Archaeologists from University College London (UCL) have unearthed “giant” prehistoric stone handaxes during excavations of an Ice Age site in Kent, England.
The site, located above the Medway Valley, was revealed in advance of the development of the Maritime Academy School in Frindsbury. The sediments discovered in a filled-in sinkhole and river channel date back around 300,000 years ago.
The Medway Valley during this period would have been a wild landscape, inhabited by various animals such as red deer, horses, straight-tusked elephants, and lions, as well as early human species like Neanderthals.
Among the collection of finds were two flint handaxes, described as “giant” due to their size, measuring up to 29.5 centimeters in length. These handaxes are believed to be some of the largest stone tools from the Palaeolithic period found in Britain.
The purpose of these large handaxes is still unclear, but they may have served as cutting tools for activities like butchering animals and cutting meat.
It is also possible that they had a symbolic or ceremonial function, showcasing strength, and skill. The researchers plan to conduct a scientific analysis involving specialists from various UK institutions to understand the site’s significance and how the stone artifacts helped ancient people adapt to Ice Age environments.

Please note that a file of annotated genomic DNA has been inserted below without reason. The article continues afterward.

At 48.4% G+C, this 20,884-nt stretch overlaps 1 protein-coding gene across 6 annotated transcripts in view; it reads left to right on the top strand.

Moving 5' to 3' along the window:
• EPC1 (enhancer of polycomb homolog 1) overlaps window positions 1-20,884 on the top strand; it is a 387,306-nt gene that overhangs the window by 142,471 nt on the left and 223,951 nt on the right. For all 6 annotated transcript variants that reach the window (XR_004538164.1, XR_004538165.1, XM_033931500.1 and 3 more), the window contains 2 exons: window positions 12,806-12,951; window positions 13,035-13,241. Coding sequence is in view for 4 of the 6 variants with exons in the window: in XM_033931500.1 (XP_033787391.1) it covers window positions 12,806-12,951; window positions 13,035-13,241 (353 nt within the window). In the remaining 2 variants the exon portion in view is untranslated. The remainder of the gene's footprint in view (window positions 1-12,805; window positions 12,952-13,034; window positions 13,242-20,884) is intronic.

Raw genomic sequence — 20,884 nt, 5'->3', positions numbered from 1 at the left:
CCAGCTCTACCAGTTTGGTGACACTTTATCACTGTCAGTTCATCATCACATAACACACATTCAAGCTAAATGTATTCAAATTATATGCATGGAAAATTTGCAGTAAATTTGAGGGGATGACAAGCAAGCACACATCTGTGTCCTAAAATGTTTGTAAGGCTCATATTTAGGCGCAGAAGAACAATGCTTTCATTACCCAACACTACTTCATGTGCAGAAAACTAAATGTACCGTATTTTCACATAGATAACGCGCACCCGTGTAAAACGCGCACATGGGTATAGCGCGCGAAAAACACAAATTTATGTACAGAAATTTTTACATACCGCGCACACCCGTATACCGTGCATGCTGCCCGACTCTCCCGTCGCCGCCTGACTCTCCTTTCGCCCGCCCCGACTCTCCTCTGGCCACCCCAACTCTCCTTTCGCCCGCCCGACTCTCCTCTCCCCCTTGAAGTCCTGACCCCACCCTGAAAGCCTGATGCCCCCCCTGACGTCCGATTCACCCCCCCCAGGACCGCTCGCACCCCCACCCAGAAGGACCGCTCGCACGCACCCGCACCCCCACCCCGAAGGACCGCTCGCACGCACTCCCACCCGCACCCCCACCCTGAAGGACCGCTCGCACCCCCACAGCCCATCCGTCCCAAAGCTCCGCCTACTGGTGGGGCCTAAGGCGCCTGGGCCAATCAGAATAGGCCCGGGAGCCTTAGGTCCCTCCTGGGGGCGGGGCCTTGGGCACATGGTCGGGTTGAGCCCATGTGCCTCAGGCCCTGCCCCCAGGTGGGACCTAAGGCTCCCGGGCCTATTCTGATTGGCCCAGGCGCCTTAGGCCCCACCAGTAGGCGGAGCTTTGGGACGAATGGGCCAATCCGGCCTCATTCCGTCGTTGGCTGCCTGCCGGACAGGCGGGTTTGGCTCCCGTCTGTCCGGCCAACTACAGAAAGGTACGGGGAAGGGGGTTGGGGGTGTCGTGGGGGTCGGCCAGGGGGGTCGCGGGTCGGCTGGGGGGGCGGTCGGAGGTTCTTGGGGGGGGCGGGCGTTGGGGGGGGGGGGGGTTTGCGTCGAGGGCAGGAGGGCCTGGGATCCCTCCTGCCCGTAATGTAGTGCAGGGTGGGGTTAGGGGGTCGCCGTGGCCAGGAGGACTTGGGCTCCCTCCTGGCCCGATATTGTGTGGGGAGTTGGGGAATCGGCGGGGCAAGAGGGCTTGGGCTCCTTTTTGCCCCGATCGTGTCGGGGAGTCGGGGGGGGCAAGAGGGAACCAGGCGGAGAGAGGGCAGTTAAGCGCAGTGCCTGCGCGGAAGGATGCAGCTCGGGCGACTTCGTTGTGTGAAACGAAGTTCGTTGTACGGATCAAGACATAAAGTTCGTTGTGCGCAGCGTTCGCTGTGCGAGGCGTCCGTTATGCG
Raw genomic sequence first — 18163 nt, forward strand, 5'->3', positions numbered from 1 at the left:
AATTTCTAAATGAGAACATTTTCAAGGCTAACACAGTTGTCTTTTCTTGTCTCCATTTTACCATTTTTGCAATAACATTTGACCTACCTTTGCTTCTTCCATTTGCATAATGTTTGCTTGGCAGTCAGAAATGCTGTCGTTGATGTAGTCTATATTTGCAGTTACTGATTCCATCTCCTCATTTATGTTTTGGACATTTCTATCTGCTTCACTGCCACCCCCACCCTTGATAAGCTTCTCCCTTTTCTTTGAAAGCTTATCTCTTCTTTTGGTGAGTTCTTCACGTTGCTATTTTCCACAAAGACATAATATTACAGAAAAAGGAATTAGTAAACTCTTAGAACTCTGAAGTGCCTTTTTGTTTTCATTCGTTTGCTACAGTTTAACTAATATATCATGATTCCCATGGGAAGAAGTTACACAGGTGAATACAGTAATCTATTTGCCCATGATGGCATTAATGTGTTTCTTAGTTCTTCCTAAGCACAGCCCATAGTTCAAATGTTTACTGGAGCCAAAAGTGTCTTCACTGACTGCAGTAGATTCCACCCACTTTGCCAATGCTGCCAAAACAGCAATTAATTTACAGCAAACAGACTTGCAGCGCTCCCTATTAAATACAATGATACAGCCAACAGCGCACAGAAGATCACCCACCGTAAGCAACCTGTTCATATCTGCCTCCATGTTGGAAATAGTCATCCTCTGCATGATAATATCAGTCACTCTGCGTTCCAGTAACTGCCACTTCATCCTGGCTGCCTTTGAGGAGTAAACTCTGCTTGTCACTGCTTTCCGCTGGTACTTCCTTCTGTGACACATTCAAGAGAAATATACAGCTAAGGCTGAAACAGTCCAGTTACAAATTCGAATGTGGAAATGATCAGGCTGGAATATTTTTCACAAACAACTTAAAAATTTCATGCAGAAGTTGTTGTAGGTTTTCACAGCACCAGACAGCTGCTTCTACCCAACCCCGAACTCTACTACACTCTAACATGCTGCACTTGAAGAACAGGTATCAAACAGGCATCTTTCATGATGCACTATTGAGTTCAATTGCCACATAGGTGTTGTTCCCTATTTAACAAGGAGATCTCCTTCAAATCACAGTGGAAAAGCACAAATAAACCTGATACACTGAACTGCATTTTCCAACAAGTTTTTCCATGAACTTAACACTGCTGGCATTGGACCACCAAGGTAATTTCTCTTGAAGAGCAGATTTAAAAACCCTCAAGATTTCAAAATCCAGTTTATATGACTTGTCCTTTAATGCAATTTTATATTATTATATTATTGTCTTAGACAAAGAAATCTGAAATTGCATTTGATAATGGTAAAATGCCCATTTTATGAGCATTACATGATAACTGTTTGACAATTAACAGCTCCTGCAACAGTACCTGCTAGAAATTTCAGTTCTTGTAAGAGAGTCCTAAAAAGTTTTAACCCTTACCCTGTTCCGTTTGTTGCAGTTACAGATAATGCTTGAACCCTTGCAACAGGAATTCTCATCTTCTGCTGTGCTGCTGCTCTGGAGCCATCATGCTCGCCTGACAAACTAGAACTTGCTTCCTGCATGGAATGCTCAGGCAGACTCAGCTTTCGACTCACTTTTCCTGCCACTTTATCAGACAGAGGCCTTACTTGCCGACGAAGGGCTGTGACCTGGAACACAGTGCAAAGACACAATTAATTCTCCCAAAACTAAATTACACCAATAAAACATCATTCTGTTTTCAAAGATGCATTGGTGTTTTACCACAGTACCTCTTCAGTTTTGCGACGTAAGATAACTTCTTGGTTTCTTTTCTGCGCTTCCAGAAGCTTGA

In addition to the Ice Age finds, the excavations also uncovered a Roman cemetery dating back to the first to fourth centuries AD. This cemetery may have been associated with a suspected nearby villa, located approximately 850 meters to the south.
The remains of 25 individuals were found, with some buried alongside personal items like bracelets, and others interred in wooden coffins. Collections of pottery and animal bones nearby indicate possible feasting rituals during the burial.
The research team continues to study the artifacts and the site’s history to gain further knowledge about the ancient inhabitants and their activities.
The findings have been published in the Internet Archaeology journal, and they offer a unique glimpse into the distant past and the challenges faced by ancient communities during the Ice Age.
More information: Ingrey, L., Duffy, SM., Bates, M., Shaw, A. and Pope, M. (2023). On the Discovery of a Late Acheulean ‘Giant’ Handaxe from the Maritime Academy, Frindsbury, Kent, Internet Archaeology 61. https://doi.org/10.11141/ia.61.6